Aimee: Isabella and Anthony should definitely not skip the crawling milestone. It is vital to early development. As each developmental milestone builds on the previous one, no milestone should ever be skipped, but crawling is really important. The five or six months that babies spend crawling are the only time in our lives that we spend an extended amount of time on our hands and knees. When babies weight bear through their shoulder and hip girdle, they are helping to strengthen these stabilizing muscles and joints as well as all of the trunk muscles. Babies cannot develop fine motor coordination without core strength and control. In addition to strengthening, crawling has an important sensory component. The contact of hands and legs on the floor and carpet helps babies to build sensory awareness and overall body awareness, which will help with coordination skills later on.

The most interesting thing about crawling, in my opinion, is that it also helps visual development and reading skills later on! Not just because babies are close to the floor and all their toys, but the reciprocal movement of left, right, left, right arm and leg movement helps to strengthen the corpus callosum, the part of the brain that connects the left and right hemispheres. Reading requires both sides of the brain to work together, so the repetitive crawling movement primes the brain for vision and reading skills.

Some babies prefer to pull to stand and cruise on furniture instead of crawl. My youngest daughter was one of those babies. I just kept picking her up and placing her in the middle of the floor and making her crawl.

Karen: Natalie’s father thinks that his wife is spoiling Natalie because she spends so much time with her. Can a baby be truly spoiled?

Aimee: It is impossible to spoil a four-month-old baby. Any attention you provide them will just stimulate their brain and help those important connections to form.

Karen: Clearly, knowledge is power when raising a child. You describe what a parent should expect from the newborn stage to 12 months in your DVD. I like that you also provide everyone with the warning signs when something is not quite right during those stages of development. You also suggest helpful exercises, which are important when interacting with your baby. Could you please describe some of the exercises to enhance a baby’s development during the 10-12 month period?

Aimee: At 10-12 months most babies are on the move. They are typically crawling and starting to pull themselves to stand. One of my favorite exercises for this age is balancing on a beach ball. A small beach ball from the dollar store is all you need. Place your baby on the beach ball on their back or tummy, and hold onto their waist as you rock them forward and back and side to side. You can also sit your baby on the ball and gently bounce them and rock them forward and back and side to side in sitting, using your body to support them on the ball. Babies love this activity and it has so many developmental benefits. It helps to build trunk and neck support and strength and helps with balance skills. It also helps with body awareness and awareness of position in space.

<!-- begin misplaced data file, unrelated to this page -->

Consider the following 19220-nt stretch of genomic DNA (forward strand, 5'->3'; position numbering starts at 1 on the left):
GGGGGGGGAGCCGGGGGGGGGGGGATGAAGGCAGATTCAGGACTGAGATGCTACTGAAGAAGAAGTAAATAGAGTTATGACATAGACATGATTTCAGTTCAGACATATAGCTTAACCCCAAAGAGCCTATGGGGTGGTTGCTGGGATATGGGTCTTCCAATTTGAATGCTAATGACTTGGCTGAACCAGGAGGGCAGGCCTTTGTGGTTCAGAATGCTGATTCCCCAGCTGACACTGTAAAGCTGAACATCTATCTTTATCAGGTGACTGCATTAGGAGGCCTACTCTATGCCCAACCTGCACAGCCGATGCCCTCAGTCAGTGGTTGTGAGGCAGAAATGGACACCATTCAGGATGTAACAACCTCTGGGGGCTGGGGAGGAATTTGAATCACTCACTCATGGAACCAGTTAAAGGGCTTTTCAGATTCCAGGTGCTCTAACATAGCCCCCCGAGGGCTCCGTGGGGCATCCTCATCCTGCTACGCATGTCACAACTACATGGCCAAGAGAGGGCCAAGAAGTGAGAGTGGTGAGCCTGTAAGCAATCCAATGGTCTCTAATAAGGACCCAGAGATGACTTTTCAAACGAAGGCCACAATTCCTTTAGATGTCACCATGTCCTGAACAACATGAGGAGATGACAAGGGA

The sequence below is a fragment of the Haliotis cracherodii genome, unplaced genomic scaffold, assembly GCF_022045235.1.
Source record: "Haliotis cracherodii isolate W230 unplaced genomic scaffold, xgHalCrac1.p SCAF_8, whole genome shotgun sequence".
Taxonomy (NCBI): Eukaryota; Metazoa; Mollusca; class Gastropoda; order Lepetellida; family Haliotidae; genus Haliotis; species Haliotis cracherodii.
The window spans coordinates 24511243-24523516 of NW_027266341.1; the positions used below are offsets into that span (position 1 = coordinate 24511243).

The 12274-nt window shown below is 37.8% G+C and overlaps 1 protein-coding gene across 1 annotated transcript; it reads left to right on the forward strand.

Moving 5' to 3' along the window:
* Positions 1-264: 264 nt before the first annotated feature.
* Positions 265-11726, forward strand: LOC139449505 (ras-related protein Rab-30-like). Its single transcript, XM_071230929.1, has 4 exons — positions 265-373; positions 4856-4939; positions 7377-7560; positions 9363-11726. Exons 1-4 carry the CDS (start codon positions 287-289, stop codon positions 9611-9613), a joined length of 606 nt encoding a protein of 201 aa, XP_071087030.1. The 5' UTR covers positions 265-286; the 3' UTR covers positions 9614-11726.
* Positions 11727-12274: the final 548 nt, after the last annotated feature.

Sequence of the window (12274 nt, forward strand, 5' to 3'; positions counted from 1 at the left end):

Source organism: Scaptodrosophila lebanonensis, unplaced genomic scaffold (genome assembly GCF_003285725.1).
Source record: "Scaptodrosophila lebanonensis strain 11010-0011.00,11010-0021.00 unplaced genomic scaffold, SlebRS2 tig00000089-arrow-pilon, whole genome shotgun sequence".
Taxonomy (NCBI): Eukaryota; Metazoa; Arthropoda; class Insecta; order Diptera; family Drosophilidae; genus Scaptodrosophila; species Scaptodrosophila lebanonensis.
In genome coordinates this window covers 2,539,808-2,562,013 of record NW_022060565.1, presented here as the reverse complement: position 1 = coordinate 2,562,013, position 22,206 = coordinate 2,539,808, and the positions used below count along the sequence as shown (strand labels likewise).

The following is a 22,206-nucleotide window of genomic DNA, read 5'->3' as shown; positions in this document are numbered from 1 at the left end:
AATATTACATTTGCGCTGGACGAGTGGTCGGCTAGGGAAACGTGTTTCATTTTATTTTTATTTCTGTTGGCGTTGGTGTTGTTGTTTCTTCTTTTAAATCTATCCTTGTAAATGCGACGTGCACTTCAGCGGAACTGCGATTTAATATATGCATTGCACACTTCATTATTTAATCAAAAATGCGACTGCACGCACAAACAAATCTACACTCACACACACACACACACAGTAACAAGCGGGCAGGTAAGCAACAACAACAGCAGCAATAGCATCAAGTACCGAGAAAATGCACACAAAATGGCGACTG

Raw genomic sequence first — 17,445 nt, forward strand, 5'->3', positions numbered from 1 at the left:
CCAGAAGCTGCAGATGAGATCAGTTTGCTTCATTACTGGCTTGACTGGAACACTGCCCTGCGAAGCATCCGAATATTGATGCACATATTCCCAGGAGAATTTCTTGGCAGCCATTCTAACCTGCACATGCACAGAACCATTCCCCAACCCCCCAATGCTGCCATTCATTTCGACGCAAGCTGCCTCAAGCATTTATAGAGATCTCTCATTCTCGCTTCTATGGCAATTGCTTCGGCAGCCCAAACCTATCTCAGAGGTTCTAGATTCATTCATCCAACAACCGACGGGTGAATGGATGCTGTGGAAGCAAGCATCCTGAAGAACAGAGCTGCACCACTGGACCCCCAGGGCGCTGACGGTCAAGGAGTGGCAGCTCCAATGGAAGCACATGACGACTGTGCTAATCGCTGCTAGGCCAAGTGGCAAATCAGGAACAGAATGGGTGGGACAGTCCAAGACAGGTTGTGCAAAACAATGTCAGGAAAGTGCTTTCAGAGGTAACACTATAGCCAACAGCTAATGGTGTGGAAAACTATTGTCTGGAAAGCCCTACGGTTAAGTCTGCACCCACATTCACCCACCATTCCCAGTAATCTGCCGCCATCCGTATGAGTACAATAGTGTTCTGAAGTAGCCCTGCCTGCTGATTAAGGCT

Karen: Thank you, Aimee, for your time in answering these important questions. Can you please tell us about your background in occupational therapy and about your educational materials?

Aimee: Thank you Karen! I earned my BS in Occupational Therapy at Misericordia University 17 years ago and have worked primarily in pediatrics ever since. I have also done some work in rehab, neuro, amputee, psych, geriatrics, and brain injury. After I had my own children, I learned the true value of baby massage and I got certified in Baby’s First Massage. I also got certified as a yoga instructor with a special certification to teach yoga to children with special needs. While working in a neonatal intensive care unit, I learned that parents of children with special needs require a lot of support and education and I decided to combine all my passions to create a program to provide this support. I started making DVDs, videos, and apps to teach baby massage, early developmental exercises, and basic milestone awareness. I call my business, Aimee’s Babies, because my mission is to give all babies everywhere the best start possible!

Karen: Clearly, you point out that a baby needs to progress and not regress during the first year. In addition, an infant should never skip a developmental milestone because every milestone builds on a previous one. Last, we know that active parenting (one-on-one parent-to-baby contact) involves providing lots of experience and stimulation for the newborn and infant because the essential wiring of the brain linked to learning is just beginning. Most of all, you made it very clear that parents need to educate themselves about their child’s early development and to seek out consultation from their pediatrician if something is “a little off.”

*Thank you, Todd and Crystal, for sharing the beautiful moments of your lovely twins, Drake Otis and Savannah Betty, after they were born!

Karen Schiltz, Ph.D. is a clinical psychologist who maintains a private pratice in pediatric neuropsychology in Calabasas, California.